The One Thing You’re Forgetting to do Before Leaving on Vacation

A new survey reveals that when preparing to go on vacation, most homeowners are careful to safeguard against fire and theft, but fail to appreciate the degree of damage a leak can cause in their absence. It’s one thing to leave your home unattended for a few hours. But when you’re preparing to go away for a period of days, you don’t just shut the front door and lock it behind you. Instead, like countless other homeowners around the country, you take precautions – triple-checking the stove to make sure it’s off, for instance, or asking the post office to suspend mail delivery. Once you’ve convinced yourself there’s nothing left to worry about back home, you can finally shift your focus to the holiday celebration or far-flung beach retreat you’ve been eagerly awaiting.

But there is new data that suggests that you may be ignoring one of the biggest dangers of all – leaks. A recent survey found that before leaving on vacation, nearly 80 percent of homeowners do nothing at all to protect against the damage that can be caused by a runaway leak. In fact, for the majority of homeowners, leaks barely even register as a concern. Only 19 percent view water damage as a top threat to homes left unattended by vacationing owners.

But industry statistics prove not only that the risk exists, but also that homeowners spend more than you might think to recover from leak-related incidents. The Insurance Information Institute concluded that homeowners submitted more claims for water and freeze damage than for almost anything else between 2010-2014. Furthermore, water damage appears to be growing more common. In 2011, water damage accounted for only a quarter of property damage claims, whereas in 2015, it accounted for almost half. What’s more, the Institute calculated that the average claim amounted to almost $8,000.

How can water do so much damage? Well, you can’t fix a leak if you’re not at home to notice. It’s your absence that allows for even a minor leak to do major damage.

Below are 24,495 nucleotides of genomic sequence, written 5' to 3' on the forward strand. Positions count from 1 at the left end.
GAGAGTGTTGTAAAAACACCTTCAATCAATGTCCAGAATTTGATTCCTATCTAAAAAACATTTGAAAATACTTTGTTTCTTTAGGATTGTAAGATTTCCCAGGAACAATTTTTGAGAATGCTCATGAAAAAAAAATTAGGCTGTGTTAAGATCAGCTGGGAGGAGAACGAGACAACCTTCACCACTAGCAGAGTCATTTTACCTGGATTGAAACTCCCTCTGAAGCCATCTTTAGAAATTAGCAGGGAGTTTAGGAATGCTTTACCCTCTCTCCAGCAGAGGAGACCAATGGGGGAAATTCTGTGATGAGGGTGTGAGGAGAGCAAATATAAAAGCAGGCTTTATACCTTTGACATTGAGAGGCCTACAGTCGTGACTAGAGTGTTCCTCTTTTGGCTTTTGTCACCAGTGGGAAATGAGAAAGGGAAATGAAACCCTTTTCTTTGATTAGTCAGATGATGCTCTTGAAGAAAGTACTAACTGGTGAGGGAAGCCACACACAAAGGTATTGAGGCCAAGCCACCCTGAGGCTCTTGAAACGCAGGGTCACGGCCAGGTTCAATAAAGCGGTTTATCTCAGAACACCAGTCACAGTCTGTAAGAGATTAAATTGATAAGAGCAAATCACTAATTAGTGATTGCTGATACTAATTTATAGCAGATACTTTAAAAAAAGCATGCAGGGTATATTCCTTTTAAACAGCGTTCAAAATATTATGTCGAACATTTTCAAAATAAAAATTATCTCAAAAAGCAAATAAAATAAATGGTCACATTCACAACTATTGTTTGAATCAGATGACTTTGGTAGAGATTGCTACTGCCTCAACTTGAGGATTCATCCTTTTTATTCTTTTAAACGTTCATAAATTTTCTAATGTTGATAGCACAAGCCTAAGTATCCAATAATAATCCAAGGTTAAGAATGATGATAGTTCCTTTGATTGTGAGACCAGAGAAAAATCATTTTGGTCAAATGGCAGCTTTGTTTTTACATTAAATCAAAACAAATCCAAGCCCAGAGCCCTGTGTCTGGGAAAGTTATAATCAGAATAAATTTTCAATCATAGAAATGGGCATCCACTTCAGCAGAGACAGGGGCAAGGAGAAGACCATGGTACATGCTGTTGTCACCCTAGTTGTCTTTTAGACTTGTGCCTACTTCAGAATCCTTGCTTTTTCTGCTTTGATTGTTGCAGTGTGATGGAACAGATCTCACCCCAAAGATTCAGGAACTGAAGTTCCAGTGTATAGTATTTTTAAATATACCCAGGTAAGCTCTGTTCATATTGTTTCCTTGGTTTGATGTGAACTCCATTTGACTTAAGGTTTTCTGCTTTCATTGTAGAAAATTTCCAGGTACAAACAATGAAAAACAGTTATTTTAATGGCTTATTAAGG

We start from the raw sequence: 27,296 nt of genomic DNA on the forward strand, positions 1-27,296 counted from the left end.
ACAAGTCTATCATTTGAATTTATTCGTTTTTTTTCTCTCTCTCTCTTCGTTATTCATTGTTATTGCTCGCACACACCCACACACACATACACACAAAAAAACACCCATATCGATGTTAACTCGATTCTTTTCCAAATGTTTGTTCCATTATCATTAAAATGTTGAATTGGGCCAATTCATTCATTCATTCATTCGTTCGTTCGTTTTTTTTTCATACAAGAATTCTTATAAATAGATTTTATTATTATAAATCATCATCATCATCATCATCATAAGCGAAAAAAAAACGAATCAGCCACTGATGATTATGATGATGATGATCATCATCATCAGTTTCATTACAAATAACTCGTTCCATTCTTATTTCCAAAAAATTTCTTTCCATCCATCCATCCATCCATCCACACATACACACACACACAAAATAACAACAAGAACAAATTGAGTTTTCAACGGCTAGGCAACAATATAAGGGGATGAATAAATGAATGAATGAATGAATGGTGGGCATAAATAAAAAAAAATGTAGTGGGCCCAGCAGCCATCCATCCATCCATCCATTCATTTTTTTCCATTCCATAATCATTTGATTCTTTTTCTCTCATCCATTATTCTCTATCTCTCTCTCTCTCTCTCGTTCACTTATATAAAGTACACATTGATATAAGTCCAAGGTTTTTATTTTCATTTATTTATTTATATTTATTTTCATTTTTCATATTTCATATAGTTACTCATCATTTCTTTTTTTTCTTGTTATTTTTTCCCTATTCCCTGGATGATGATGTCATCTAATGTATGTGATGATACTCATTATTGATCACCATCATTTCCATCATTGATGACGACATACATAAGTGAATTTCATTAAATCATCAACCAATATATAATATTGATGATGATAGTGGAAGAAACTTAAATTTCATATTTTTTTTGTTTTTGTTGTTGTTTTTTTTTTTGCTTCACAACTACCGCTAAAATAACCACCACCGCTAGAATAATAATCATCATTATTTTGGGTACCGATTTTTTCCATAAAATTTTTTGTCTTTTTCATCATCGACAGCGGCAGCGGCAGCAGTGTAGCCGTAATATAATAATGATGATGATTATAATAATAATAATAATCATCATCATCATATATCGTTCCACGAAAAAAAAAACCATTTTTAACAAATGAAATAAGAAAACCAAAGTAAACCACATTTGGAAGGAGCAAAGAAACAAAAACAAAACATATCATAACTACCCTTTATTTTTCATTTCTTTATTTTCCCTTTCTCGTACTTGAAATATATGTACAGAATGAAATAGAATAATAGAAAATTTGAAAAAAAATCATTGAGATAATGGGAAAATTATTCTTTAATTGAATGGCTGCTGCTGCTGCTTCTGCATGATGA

Prevention demands little of the homeowner. The simplest method of sidestepping the problem takes only a few seconds and costs nothing – shutting off the water main whenever you leave home for more than a night or two. Only 22 percent of homeowners do this, but cutting off the home water supply provides the most effective and comprehensive solution, given that most leaks occur in the plumbing system itself. Another option: place leak alarms in any areas where you’ve had leak problems in the past, or where you suspect there may be one in the future. Doing so doesn’t prevent leaks, but it helps prevent the worst water damage.

Think of it this way: water courses through a network of pipes that spans the entire house in service of a diverse range of fixtures and appliances, everything from the toilet to the dishwasher; water literally surrounds us. But as much as we rely on it, and as much as we take it for granted, water never stops being a natural enemy of wood, drywall, and other key materials that make our homes healthy, safe and aesthetically pleasing places to liv. In this fragile situation, where we must closely co-exist with water, leaks are more of an inevitability than a surprise.

Thanks to Donna Boyle Schwartz for writing this great article for the Bob Vila Web site.